Writers of African American literature do not have to be black. To fit under my definition the material needs only to have connections to black culture or history. The profession of writing entails the ability to create from many different perspectives. I recently read a book called “The Help” by Kathryn Stockett, a white author, that I would consider an example of this. In the book Stockett writes from the perspectives of several different characters including two African American women working as maids in Mississippi during the 1960s. “The Help” is clearly a book that addresses issues of race and segregation. I would certainly consider it a work of African American literature because of its content. Similarly, the classic work “Uncle Tom’s Cabin” was written by another white woman, Harriet Beecher Stowe. The book discusses slavery and the suffering involved with it. This book would also qualify as African American literature because of its subject matter. This leads us to the question of what “African American issues” really are.

The word “stereotype” comes with negative connotations because it is generally used to describe an off-putting generalization. It becomes necessary though when talking about facets of something like a certain group of people or culture. The other problem with stereotypes is the way they vary from person to person. One person might assume one thing about a certain group of people while another might assume the opposite, making universal stereotyping difficult. It is up to both the author and the reader to determine whether or not a work falls under the category of African American literature. An example of this from class would include Toni Morrison’s “The Bluest Eye”, a book that deals with the issue of skin color as it correlates to beauty and equality. This genre does not have to refer to pieces that deal only with slavery, inequality, or segregation. There are many modern subjects that can be explored through literature besides these. For example, a piece of African American literature might touch on the use of the “N” word in today’s popular culture. It can be anything that either the reader or the writer deems a legitimate African American issue to be as long as there is evidence that one can make a claim for and defend successfully. Critics have argued that this genre no longer exists because American culture no longer has to deal with difficulties such as slavery or the Jim Crow laws. It is true that these things no longer exist per-se, but racism and problems concerning race are still rampant in our society even if they now manifest themselves in slightly different ways.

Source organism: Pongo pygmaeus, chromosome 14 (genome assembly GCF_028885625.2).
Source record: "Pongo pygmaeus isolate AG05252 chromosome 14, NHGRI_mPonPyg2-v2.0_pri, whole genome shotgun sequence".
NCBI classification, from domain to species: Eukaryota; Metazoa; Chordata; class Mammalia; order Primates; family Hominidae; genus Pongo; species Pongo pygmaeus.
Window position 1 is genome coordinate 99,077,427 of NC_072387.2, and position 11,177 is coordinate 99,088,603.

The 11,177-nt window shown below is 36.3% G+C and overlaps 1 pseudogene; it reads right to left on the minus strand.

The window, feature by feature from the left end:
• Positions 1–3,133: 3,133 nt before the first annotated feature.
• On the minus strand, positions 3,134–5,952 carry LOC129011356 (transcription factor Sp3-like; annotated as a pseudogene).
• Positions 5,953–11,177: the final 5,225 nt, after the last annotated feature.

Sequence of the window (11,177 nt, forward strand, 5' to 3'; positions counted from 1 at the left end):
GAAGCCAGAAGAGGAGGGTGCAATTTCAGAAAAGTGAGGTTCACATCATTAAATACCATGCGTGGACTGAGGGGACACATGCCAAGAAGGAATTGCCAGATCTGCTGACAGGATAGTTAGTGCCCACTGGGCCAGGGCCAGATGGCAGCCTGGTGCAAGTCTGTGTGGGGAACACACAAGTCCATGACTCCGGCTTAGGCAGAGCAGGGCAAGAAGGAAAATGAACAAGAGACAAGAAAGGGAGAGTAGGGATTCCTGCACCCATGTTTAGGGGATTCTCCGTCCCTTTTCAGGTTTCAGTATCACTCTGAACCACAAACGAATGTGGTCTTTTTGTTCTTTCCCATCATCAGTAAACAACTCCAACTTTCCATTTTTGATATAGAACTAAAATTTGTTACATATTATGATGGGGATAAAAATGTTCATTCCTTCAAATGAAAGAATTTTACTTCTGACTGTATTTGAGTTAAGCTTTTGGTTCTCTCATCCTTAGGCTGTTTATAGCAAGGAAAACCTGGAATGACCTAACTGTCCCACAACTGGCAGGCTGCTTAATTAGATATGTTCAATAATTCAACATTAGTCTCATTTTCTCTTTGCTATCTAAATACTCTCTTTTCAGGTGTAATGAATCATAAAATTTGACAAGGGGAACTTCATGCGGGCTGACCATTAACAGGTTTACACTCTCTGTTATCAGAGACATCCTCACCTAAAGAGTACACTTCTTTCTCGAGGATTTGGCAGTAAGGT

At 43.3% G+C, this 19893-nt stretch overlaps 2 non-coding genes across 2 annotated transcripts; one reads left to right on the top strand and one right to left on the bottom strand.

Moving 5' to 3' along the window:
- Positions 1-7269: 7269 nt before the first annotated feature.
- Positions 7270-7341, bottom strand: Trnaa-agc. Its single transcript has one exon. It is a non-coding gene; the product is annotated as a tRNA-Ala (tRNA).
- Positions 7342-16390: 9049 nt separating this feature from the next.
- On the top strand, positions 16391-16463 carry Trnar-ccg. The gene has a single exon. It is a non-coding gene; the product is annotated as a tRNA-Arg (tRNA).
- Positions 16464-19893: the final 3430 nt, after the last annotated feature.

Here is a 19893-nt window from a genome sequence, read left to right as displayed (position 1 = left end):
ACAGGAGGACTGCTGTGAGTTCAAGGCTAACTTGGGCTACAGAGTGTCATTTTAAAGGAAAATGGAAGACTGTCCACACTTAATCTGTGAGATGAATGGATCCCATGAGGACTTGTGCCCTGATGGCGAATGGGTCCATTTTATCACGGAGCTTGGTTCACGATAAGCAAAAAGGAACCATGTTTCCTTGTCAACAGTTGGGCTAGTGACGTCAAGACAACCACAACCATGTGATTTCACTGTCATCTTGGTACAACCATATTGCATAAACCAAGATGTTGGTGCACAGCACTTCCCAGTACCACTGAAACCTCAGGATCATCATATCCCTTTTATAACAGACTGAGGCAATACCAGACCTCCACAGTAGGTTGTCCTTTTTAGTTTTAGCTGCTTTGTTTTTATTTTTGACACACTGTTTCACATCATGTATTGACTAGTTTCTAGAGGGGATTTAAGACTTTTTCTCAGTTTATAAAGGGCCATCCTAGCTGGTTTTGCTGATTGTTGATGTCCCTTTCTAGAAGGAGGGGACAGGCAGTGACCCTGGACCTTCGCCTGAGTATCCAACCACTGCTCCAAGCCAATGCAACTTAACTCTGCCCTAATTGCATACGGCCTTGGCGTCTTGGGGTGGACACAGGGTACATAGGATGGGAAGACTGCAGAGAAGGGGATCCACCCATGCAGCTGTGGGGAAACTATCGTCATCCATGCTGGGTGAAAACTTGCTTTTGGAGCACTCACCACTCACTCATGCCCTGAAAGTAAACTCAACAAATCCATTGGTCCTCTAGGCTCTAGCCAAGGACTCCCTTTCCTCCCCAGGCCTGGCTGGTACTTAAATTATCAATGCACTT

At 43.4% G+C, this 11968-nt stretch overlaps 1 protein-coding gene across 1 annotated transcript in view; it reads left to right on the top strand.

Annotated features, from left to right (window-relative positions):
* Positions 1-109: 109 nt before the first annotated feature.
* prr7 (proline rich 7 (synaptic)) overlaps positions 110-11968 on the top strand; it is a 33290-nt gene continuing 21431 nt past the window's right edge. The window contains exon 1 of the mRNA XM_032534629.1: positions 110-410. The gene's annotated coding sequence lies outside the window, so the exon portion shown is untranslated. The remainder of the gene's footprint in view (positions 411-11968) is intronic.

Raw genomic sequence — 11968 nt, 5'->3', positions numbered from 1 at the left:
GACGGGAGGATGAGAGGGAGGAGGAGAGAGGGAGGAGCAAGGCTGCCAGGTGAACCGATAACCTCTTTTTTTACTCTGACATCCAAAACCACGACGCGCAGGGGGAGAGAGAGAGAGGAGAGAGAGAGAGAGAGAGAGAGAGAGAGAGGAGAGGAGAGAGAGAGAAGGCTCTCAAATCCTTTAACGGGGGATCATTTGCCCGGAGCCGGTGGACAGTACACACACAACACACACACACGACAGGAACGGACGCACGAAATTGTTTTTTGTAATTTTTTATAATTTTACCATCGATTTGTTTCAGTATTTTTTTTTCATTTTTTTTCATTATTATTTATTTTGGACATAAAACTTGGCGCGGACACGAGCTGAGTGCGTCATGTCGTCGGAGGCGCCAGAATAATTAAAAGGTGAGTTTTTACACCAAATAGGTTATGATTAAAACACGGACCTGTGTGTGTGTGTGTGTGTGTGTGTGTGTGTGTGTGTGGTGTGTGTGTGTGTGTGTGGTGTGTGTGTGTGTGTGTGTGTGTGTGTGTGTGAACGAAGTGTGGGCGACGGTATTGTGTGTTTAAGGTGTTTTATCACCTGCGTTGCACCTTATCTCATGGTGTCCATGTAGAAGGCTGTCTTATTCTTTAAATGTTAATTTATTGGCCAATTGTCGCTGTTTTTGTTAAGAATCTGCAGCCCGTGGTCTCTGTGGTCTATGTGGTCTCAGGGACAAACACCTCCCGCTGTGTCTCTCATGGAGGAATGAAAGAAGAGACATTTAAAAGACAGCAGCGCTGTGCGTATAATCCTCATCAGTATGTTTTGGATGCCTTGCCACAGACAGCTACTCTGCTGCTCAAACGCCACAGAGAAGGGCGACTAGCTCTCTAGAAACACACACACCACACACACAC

African American literature includes any piece of literature that deals in particular with issues that are related to African Americans as a people. This does not mean the author needs to be black though, writers of any skin tone can fashion characters with many different perspectives and cultures. The common misconception that this genre includes many works or biography and autobiography is false. Many pieces of African American literature are fictional. Topics that are included in this genre can include slavery and the like, but they can also be more modern. African American literature is a growing category just like any other type of literature.

Works Cited

Baldwin, James. Giovanni’s Room; a Novel. New York: Dial, 1956. Print.
Stockett, Kathryn. The Help. Waterville, Me.: Thorndike, 2009. Print.
Stowe, Harriet Beecher, and James Henry Daugherty. Uncle Toms Cabin. New York: Edward McCann, 1929. Print.